A Sense of Place
Lee Weiss Finds Her Art and Her Refuge in Nature

From the Wisconsin State Journal, Madison by John Aehl , September 21, 2000.

 

Escarpment
Escarpment

© 2000
watercolor
54 x 40.
Lee Weiss has long been recognized as "one of Wisconsin's more illustrious artists," as a newspaper article once said of her in 1980. That understated the fact then and certainly does now. One cannot write about the watercolors of Elyse "Lee" Weiss- near-abstract nature paintings—without repeating phrases that have been used in newspaper and magazine articles of the last 40 years:

• "One of America's finest and most unusual water colorists.
• " An ethereal quality in the uniquely transparent depictions of water rain, stones, sand, grass and forest - quietly sensual appeals."
• " Mesmerizing"
• " So sensate one can almost hear things, the rustle of texture, the swirl of wind and the hush of mist."

• "A blend of fantasy and photolike images."

All true, except that Weiss will disagree with the "photolike" characterization.

Time for another appreciation of her work.

Weiss will observe her association with the Fanny Garver Gallery, at 230 State St. in Downtown Madison, with an exhibit of more than 20 of her recent paintings.

"Lee Weiss: In Celebration of 30 Years Together" will open Friday at the gallery.

"It was 1963 that we became neighbors on the West Side, and then friends," Fanny Garver recalled.

But It was a little more than 30 years ago that they became business associates. Garver had taken a job with the Jane Haslem Gallery, then in an upstairs location at 638 State St. and Weiss, already with a good artistic reputation, came on as one of the gallery artist in 1969. Then Garver bought the Haslem gallery.

"It worked out so beautifully that I have been with Fanny ever since," Weiss said. "She and I have worked very well together all these years. These days I'm dealing more with John (Garver's son), but it's still Fanny's baby as far as I'm concerned."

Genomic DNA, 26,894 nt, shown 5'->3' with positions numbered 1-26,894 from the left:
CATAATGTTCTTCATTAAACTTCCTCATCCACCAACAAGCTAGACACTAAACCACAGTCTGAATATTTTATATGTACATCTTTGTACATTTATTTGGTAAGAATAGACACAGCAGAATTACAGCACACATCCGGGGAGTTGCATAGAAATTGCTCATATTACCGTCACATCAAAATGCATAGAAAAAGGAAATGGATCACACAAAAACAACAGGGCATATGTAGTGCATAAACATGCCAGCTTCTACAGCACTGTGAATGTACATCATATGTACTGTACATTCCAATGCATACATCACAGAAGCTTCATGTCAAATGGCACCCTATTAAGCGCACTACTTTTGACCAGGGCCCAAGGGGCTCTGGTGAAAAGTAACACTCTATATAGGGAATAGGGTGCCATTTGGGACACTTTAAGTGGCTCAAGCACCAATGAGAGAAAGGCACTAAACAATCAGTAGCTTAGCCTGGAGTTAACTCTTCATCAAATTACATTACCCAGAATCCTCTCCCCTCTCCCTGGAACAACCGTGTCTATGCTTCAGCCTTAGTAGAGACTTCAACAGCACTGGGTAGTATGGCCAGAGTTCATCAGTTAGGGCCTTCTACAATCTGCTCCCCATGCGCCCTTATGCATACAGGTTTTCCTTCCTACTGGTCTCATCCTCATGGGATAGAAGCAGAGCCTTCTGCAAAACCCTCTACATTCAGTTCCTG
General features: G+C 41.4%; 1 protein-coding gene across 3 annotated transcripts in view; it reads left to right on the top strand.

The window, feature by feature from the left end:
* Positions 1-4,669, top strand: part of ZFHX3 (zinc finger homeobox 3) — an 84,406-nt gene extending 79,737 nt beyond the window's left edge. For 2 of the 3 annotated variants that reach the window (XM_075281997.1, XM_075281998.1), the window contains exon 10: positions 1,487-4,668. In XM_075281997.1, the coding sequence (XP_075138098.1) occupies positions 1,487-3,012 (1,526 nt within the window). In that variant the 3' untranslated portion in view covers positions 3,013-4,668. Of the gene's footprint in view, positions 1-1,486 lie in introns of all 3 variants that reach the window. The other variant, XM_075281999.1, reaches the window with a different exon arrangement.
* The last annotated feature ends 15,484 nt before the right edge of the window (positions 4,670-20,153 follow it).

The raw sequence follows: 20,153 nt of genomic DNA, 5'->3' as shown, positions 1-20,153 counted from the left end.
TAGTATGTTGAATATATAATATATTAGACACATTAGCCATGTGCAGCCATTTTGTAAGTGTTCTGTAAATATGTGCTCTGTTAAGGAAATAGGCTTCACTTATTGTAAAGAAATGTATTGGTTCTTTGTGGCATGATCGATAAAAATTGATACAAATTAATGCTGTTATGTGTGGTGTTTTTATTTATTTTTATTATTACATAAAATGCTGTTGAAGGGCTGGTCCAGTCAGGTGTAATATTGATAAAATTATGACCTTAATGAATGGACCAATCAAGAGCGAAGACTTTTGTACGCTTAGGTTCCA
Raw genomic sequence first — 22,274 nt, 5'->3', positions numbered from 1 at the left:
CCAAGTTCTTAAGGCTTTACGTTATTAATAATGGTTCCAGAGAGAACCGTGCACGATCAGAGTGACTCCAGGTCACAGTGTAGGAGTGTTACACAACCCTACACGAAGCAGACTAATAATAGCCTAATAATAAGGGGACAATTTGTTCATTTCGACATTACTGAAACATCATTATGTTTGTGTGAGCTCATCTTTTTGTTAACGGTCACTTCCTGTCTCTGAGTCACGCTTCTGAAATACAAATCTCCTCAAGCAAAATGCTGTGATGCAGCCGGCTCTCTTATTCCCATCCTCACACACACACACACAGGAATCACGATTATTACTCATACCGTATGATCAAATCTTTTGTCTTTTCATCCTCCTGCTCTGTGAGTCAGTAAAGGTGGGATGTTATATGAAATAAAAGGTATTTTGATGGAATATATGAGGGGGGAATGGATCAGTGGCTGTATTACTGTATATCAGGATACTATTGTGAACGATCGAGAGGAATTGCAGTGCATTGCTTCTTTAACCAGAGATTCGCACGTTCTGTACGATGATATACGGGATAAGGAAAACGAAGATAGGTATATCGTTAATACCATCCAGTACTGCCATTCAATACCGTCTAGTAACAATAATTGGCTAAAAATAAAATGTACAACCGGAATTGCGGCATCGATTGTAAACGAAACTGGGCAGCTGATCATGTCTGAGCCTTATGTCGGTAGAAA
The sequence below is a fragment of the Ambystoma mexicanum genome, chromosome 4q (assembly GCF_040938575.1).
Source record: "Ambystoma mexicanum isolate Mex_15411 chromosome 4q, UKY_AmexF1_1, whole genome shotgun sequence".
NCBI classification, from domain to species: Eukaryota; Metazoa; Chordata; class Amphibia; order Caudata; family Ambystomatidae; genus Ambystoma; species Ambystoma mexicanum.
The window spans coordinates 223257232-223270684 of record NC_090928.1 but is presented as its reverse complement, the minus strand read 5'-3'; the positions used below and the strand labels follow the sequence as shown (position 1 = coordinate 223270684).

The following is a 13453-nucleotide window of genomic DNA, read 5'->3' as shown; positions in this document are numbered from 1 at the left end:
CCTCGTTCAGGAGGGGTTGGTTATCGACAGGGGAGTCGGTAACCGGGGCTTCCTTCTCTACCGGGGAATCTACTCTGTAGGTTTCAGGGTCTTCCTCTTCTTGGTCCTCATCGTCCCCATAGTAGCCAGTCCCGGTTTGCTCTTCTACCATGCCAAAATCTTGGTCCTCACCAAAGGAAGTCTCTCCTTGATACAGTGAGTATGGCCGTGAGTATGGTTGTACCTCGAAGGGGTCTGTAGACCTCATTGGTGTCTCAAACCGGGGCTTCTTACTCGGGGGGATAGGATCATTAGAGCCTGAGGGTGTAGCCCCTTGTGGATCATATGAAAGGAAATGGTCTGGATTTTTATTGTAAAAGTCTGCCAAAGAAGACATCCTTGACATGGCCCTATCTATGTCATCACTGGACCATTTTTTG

"The size of her work is one thing, Garver said, when asked about Weiss's paintings. Several of the watercolors in the show will measure in the 4-by 5-feet range.

"To think that big is, I think, kind of incredible - to have the talent in watercolor, which is especially difficult. It's an unforgiving medium, and you have to have a wonderful technique in order to produce the images. It isn't like oils, where you can paint over. I have always thought that, because her technique is so polished, she was able to work with some paintings that were 6 feet long.

"Plus, the color. I love her color. She can mix red and green and not get gray."

"The ethereal quality has a kind of luminosity to it that is very appealing.

Meticulous in her paintings and in her habits, Weiss, 72, still works in her West Side home, which overlooks, through large windows, a dense array of hillside greenery. On quiet display throughout is an art gallery of paintings, of her own and many by friends or artists whose work she has found interesting or promising. And by a daughter, Jo Weiss Le, an artist,and teacher in Washington, D.C. Weiss has paintings in 33 public collections, including the Elvehjem Museum of Art and the Madison Art Center; the Milwaukee Art Museum; the National Museum of American Art and the National Air and Space Museum, both in the Smithsonian Institution building in Washington: and the Phillips Gallery in Washington.

Her work in in more than 30 corporate collections. She has had countless one-woman shows across across the country, from New York to California. Her work has been shown in seven countries outside of the United States. At one time she was represented in a half-dozen galleries.